Late 2011, I stopped attending the gym and Thai boxing classes.

    Now, to this day without lifting a single weight for almost 6months, my left shoulder clicks everytime I lift my arm and when I push my arm in and out like how you would on a rowing machine. When I lift my arm from standing position upright 90 degrees, with my thumb pointing up, It clicks. Also whilst watching your video doing scaptula excercises, my shoulder clicks as well.

    My physio therapists asked me to do stability excercises however, ive been doing them for about 3 months now and still no effect.

    I was hoping you can advise what to do.

  • Manu Kalia February 6, 2012, 7:04 am

    Hi Aslam

    A clicking sound in the shoulder with reaching or lifting movements can be due to due to a few reasons.

    1. injury or a positional fault of the acromio-clavicuar joint. A positional fault basically refer to a misalignment of the collar bone to either the sternum or the acromion (bone at the outer end of your shoulder). The joint is only stabilized by ligaments and doesn’t have any muscles crossing it so if the ligaments are injured, have adhesions or just irritated can cause an unstable or painful joint.
    2. If the clicking is deep can also be due to injury to the labrum (creates a bigger surface area for the head of the humerus). Usually this is a deep ache and can be accompanied by clicking too.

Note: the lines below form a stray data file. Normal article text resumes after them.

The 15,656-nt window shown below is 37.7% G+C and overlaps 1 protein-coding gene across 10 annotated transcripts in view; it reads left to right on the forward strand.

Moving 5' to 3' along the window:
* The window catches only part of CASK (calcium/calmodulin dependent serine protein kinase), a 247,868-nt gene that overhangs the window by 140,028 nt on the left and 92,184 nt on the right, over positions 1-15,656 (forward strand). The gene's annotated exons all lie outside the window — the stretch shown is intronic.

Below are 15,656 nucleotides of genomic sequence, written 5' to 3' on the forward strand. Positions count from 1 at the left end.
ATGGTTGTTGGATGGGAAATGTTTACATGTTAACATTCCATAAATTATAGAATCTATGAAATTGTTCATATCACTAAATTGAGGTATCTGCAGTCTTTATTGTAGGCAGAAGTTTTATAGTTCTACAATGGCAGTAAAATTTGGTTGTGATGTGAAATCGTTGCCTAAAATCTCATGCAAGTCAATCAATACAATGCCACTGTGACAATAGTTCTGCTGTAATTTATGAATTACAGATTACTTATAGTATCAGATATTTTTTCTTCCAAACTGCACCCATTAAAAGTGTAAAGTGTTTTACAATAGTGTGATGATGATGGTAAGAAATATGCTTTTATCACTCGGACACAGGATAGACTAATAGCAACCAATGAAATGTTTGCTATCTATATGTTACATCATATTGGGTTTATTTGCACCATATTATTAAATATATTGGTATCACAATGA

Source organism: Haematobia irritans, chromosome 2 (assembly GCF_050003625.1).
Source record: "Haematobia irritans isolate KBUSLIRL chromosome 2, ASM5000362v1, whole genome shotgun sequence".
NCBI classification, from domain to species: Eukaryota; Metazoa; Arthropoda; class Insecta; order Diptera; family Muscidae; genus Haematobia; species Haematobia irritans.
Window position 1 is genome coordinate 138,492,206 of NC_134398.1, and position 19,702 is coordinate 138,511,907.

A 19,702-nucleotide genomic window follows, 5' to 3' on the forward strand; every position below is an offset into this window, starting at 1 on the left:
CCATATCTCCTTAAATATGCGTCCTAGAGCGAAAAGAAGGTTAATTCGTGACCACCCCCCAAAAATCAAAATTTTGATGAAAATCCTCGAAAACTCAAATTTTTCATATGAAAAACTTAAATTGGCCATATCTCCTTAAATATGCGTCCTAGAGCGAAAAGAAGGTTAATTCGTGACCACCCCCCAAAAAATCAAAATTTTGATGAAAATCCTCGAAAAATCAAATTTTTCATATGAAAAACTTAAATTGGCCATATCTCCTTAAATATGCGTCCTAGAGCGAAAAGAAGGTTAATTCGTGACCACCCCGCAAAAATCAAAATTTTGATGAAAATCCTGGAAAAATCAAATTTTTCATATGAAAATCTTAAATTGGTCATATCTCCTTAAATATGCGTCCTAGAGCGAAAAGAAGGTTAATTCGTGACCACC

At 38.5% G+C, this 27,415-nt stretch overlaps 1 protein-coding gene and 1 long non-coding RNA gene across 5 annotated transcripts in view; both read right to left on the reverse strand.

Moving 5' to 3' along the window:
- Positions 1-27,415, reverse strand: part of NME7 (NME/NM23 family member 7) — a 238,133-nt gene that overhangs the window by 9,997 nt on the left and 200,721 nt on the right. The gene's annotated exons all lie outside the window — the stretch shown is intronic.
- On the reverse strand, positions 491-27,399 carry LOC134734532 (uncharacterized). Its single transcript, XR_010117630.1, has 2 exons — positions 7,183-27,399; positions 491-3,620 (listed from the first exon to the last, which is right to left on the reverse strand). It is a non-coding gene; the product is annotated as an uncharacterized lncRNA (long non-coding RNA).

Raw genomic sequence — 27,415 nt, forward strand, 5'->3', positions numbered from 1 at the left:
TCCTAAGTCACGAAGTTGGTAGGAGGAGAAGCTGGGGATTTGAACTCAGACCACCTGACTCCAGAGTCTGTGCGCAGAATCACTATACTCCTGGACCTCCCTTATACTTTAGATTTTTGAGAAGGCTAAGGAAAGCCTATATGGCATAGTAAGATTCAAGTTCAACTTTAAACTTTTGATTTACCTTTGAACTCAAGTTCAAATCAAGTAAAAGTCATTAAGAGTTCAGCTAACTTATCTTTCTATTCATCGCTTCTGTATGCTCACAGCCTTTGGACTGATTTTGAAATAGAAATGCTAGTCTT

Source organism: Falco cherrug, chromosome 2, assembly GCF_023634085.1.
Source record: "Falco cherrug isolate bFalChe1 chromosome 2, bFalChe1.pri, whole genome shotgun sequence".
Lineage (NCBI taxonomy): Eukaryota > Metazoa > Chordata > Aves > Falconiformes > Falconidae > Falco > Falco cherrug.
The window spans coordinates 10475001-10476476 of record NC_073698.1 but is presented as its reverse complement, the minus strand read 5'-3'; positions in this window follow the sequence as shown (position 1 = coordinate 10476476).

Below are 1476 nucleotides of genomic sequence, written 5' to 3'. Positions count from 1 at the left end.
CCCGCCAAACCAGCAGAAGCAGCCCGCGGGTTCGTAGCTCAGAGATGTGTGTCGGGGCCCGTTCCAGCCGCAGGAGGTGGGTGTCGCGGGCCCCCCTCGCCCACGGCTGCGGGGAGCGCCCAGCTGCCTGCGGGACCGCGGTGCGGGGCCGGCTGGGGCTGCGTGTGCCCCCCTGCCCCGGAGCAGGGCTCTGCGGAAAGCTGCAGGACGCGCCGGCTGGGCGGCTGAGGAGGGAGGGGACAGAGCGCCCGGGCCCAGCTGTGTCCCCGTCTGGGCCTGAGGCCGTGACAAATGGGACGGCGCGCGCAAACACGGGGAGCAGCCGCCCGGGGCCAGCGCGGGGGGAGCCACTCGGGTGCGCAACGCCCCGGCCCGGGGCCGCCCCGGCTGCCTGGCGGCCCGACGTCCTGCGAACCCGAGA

3. Rotator cuff injury or instability of the joint can also result in clicking sounds and pain.

    The strengthening exercises are helpful, however you might also need some hands on work requiring joint mobilization and myofascial release to address imbalances and poor joint alignment issues.

    For the acromio-clavicular joint issues, cross-friction massage is very helpful when combined with mobilization with movement to restore the proper functioning of the joint.

    You will need more testing to determine if this is a labral tear, your PT should do this or have an MRI.

    Meanwhile avoid exercising in position that are at 90 degrees or above. Avoid rowing movement if it causes you more pain. Do scapular stabilization in pain free positions.

    Regular massage of the joint with Mahanarayan oil and Sinew Bone Poultice application is also very effective for healing. Yograj Guggulu formulation and Ashwagandha to strengthen and heal the joint with some cumin+coriander+fennel seed tea to detox and improve metabolism.

    Above all else, avoid the aggravating activities. If it hurts don’t do it.

    Best

    Manu

  • Humayoon Kabeer September 21, 2014, 11:42 am

    Dear Dr.Manu, I fell and had an injury in my shoulder. The MRI shows that I have Anterosuperior labrum tear and Antero inferior labrum tear. The rest all fine. This happened a month ago and now I am okay with my hand except some restricted movements. Little pain is there sometimes. Ortho surgeons said I need a surgery. But I want to try if it may get healed itself. Is there any chance for me to avoid surgery? Please advise.
    Thanks, Humayoon Kabeer